Mark Schauer has rolled up his blue Oxford sleeves, ready to tackle Michigan's paralyzing budget deficit.

He says Democrats are serious about solving the $1.8 billion crunch — unlike Republicans who keep reneging on solutions, like Lucy yanking the football away from poor ole Charlie Brown.

Oh, and he's likely taking a stab at Congress. Not that raising $3 million to unseat an incumbent legislator will distract Schauer from his job as No. 2 in the state Senate.

Yes, everyone was shocked, shocked this month to learn Mr. Schauer wants to go to Washington. Ever since former U.S. Rep. Joe Schwarz fell to Tim Walberg in last summer's bloody GOP primary, Dems have sounded an anguished cry: "If only Mark had run."

Maybe that's why his political machine didn't do battle for Sharon Renier, the ne'er-do-well turkey farmer who last fall came within four points of beating Walberg anyway.

Schauer is now the Fred Thompson of the 7th District, undeclared but almost a lock to jump in. He's got star power in a crowded field.

On paper, the Bedford Township senator is everything the Democrats would want: smart, attractive, experienced, hardworking and well-connected.

But here's the problem.Michigan is facing its worst crisis in history, between the hemorrhaging auto industry, embarrassingly low college-graduation rates and a state government that lacks the dough to keep the lights on.

Schauer can't possibly accomplish more for the state as a freshman congressman — one out of 435 — than as minority leader of Michigan's upper chamber. He's Gov. Jennifer Granholm's go-to guy and the Dems' strongest voice on budget matters.

Leaders don't quit when the going gets tough. And make no doubt about it: Schauer will depart the Senate in spirit long before the 2008 election.

Running against Walberg and his unlimited Club for Growth war chest is more than a full-time job.

Right now, Schauer's constituents need him in Lansing.Most disappointingly, the senator seems fixated on strategy, not issues. In an interview this week from Israel, Schauer ticked off the economy, Iraq war and health care as major campaign issues.

He spent some time blasting Walberg for voting no on the minimum-wage hike and claiming credit for W.K. Kellogg Airport funding he voted against.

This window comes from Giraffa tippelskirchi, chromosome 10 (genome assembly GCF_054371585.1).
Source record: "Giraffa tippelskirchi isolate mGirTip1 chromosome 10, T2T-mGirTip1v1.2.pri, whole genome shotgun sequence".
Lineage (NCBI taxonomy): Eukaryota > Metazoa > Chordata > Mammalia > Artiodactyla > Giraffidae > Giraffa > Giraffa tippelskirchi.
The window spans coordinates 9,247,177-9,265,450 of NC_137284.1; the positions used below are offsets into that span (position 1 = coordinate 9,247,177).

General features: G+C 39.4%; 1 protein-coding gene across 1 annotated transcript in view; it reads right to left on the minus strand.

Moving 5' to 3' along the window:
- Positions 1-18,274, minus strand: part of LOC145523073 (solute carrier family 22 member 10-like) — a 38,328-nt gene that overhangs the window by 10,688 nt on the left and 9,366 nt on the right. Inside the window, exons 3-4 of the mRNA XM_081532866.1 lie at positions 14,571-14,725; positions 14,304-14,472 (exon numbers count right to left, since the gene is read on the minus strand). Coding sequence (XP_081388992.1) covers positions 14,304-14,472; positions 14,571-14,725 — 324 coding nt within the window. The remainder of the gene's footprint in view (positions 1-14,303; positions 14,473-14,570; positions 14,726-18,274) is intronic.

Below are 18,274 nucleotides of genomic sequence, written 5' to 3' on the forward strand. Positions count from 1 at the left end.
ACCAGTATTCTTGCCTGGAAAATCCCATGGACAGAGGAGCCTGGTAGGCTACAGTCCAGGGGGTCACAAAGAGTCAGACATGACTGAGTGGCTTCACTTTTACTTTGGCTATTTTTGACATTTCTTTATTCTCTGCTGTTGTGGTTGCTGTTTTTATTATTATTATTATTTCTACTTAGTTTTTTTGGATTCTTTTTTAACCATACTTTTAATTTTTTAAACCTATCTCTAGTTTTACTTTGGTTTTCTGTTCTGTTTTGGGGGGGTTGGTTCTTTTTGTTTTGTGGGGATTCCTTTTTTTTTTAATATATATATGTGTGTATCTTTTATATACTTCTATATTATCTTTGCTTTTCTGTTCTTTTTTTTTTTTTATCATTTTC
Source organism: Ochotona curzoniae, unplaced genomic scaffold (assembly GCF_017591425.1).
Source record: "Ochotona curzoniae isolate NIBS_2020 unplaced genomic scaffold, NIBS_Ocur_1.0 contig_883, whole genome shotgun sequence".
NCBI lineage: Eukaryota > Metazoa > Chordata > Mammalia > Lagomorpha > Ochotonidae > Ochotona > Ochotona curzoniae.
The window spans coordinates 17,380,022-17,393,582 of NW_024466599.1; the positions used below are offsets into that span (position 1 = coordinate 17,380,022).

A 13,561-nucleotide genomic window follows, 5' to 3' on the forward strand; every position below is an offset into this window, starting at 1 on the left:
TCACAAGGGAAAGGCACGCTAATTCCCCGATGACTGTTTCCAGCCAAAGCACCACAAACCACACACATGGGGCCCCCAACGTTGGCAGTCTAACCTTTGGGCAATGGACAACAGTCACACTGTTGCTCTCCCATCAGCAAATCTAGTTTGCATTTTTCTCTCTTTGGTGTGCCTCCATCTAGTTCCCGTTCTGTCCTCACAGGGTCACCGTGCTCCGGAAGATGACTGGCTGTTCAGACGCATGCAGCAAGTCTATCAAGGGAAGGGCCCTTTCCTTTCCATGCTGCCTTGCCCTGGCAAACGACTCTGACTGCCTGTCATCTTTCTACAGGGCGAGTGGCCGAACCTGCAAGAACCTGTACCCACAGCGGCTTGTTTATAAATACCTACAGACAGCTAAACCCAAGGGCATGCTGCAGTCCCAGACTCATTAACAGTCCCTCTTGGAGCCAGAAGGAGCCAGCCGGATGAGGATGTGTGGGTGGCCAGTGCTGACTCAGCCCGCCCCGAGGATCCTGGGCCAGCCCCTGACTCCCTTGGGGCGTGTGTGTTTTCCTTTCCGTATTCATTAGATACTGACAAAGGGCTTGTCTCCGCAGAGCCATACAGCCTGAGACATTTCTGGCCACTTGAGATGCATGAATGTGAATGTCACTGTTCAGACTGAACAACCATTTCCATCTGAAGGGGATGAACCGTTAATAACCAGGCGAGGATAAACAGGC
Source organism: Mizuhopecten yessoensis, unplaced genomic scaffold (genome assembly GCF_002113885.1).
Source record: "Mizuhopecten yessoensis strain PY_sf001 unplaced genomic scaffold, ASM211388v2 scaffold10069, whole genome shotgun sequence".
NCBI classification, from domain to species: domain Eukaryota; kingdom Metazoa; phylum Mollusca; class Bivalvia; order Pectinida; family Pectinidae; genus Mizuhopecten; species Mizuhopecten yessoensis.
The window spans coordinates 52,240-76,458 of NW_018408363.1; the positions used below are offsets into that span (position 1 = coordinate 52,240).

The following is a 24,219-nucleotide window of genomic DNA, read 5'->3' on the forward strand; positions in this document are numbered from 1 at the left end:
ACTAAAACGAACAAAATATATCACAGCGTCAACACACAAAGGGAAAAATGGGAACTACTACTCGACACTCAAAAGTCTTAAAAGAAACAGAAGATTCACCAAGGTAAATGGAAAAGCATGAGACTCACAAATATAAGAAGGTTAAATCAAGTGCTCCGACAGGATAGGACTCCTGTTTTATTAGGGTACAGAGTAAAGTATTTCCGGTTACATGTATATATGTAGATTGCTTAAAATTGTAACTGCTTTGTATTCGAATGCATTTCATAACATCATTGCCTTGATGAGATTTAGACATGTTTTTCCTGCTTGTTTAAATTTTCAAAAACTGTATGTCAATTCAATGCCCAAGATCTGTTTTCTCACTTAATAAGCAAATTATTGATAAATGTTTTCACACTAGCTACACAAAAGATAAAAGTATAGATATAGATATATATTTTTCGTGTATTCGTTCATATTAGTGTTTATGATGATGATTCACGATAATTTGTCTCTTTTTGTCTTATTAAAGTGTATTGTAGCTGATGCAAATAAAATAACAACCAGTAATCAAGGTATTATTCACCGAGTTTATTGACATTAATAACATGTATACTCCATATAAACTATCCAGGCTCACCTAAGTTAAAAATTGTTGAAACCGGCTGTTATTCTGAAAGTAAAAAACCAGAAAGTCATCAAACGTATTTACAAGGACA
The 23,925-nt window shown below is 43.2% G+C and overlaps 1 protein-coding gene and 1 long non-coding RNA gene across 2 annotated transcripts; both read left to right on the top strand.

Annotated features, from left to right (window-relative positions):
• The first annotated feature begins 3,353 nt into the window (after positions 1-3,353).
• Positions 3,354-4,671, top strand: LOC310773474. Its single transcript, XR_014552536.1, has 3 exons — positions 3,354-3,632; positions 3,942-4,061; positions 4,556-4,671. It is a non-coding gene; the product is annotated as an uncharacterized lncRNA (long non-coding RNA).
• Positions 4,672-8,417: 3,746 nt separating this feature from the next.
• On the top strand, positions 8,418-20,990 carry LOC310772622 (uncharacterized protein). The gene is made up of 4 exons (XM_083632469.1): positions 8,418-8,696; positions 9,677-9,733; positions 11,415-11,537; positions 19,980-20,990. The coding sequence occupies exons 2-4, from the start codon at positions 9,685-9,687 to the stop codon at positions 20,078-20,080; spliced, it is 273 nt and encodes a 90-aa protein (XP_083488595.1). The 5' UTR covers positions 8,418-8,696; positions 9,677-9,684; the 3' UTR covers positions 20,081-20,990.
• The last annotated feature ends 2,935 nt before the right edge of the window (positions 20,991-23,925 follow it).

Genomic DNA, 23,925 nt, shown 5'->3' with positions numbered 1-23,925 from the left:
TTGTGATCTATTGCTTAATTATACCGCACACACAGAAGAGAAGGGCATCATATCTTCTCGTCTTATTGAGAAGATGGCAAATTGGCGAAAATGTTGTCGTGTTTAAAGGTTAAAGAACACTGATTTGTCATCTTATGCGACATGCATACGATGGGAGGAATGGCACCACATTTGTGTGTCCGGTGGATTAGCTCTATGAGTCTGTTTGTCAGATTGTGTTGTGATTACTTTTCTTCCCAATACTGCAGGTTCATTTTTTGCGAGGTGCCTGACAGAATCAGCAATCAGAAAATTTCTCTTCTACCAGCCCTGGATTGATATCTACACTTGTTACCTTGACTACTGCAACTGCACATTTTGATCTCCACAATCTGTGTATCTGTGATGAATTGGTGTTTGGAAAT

But Schauer's main argument was that he's the most electable candidate — everyone has told him so. There was no vision, no real fire for working for Michigan.

It wasn't the earnest voice of the small-town guy with that Ned Flanders mustache, who had run the Community Action Agency and upstart races for City Commission, state House and Senate because he wanted to serve.

It sounded like he'd swallowed the pill of politics as usual, fed by overweening advisers.

In the rush to defeat an ethically challenged congressman, politicians can't abandon their own principles.

It's fair to judge Walberg on how he's slickly dispatched his enemies, like Schwarz and former state Sen. Jim Berryman.

But it's also fair to judge Schauer on how he has treated both men, his friends during the past two decades.

When Berryman declared his candidacy in the 7th, Schauer was right behind him, swearing he'd never run himself. But he and his advisers abruptly decided Berryman didn't collect enough cash and figured Schauer could do better.

Schwarz has mulled a run — possibly as a Democrat — and polling shows he'd beat Walberg by three points. He's told Schauer he can't run for office until he wraps up chairing a nonpartisan, state health care commission this fall, but his old chum says Schwarz has missed the boat.

Though he vowed he'd never run against Schwarz, Schauer said he's now prepared to do just that.

The political game, as it's played today, dictates Schwarz and Berryman bow out if Schauer gets in. That's exactly what the senator's advisers are smugly counting on.

But even if Mark Schauer now believes the politics-as-usual mantra, his friends don't.Both are fighters. Berryman once debated Walberg 27 times in a state House race. Schwarz signed up for a stint in Vietnam and went back for more in the CIA.

If they think running for Congress is the right thing, they'll do it.